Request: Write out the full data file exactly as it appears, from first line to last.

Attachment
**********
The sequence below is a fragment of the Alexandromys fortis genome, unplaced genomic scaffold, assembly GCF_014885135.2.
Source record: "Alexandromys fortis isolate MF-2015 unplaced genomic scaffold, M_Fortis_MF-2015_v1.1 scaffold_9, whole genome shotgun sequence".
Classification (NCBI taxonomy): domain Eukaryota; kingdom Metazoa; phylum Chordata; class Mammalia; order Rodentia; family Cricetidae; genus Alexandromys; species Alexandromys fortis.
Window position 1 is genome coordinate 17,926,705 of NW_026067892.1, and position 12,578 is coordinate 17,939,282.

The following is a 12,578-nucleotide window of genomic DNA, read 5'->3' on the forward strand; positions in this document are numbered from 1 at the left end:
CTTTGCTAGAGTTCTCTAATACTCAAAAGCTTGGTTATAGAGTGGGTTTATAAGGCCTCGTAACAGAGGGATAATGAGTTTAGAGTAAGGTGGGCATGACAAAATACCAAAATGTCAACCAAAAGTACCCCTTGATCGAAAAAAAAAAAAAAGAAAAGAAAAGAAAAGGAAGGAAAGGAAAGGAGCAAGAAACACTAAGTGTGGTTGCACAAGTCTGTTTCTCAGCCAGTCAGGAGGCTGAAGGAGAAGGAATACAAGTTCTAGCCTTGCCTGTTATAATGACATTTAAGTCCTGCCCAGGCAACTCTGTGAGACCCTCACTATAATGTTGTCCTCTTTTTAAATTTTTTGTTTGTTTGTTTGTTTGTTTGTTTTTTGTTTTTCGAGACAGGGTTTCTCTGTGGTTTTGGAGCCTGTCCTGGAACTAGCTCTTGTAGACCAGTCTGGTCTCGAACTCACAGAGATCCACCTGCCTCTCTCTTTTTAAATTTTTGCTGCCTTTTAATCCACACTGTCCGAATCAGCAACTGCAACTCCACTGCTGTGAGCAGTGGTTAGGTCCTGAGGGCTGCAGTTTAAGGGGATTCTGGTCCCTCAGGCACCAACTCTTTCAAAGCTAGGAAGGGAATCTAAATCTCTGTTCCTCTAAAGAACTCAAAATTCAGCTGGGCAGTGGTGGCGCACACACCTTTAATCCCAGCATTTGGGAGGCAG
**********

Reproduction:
The sequence below is a fragment of the Alexandromys fortis genome, unplaced genomic scaffold, assembly GCF_014885135.2.
Source record: "Alexandromys fortis isolate MF-2015 unplaced genomic scaffold, M_Fortis_MF-2015_v1.1 scaffold_9, whole genome shotgun sequence".
Classification (NCBI taxonomy): domain Eukaryota; kingdom Metazoa; phylum Chordata; class Mammalia; order Rodentia; family Cricetidae; genus Alexandromys; species Alexandromys fortis.
Window position 1 is genome coordinate 17,926,705 of NW_026067892.1, and position 12,578 is coordinate 17,939,282.

The following is a 12,578-nucleotide window of genomic DNA, read 5'->3' on the forward strand; positions in this document are numbered from 1 at the left end:
CTTTGCTAGAGTTCTCTAATACTCAAAAGCTTGGTTATAGAGTGGGTTTATAAGGCCTCGTAACAGAGGGATAATGAGTTTAGAGTAAGGTGGGCATGACAAAATACCAAAATGTCAACCAAAAGTACCCCTTGATCGAAAAAAAAAAAAAAGAAAAGAAAAGAAAAGGAAGGAAAGGAAAGGAGCAAGAAACACTAAGTGTGGTTGCACAAGTCTGTTTCTCAGCCAGTCAGGAGGCTGAAGGAGAAGGAATACAAGTTCTAGCCTTGCCTGTTATAATGACATTTAAGTCCTGCCCAGGCAACTCTGTGAGACCCTCACTATAATGTTGTCCTCTTTTTAAATTTTTTGTTTGTTTGTTTGTTTGTTTGTTTTTTGTTTTTCGAGACAGGGTTTCTCTGTGGTTTTGGAGCCTGTCCTGGAACTAGCTCTTGTAGACCAGTCTGGTCTCGAACTCACAGAGATCCACCTGCCTCTCTCTTTTTAAATTTTTGCTGCCTTTTAATCCACACTGTCCGAATCAGCAACTGCAACTCCACTGCTGTGAGCAGTGGTTAGGTCCTGAGGGCTGCAGTTTAAGGGGATTCTGGTCCCTCAGGCACCAACTCTTTCAAAGCTAGGAAGGGAATCTAAATCTCTGTTCCTCTAAAGAACTCAAAATTCAGCTGGGCAGTGGTGGCGCACACACCTTTAATCCCAGCATTTGGGAGGCAG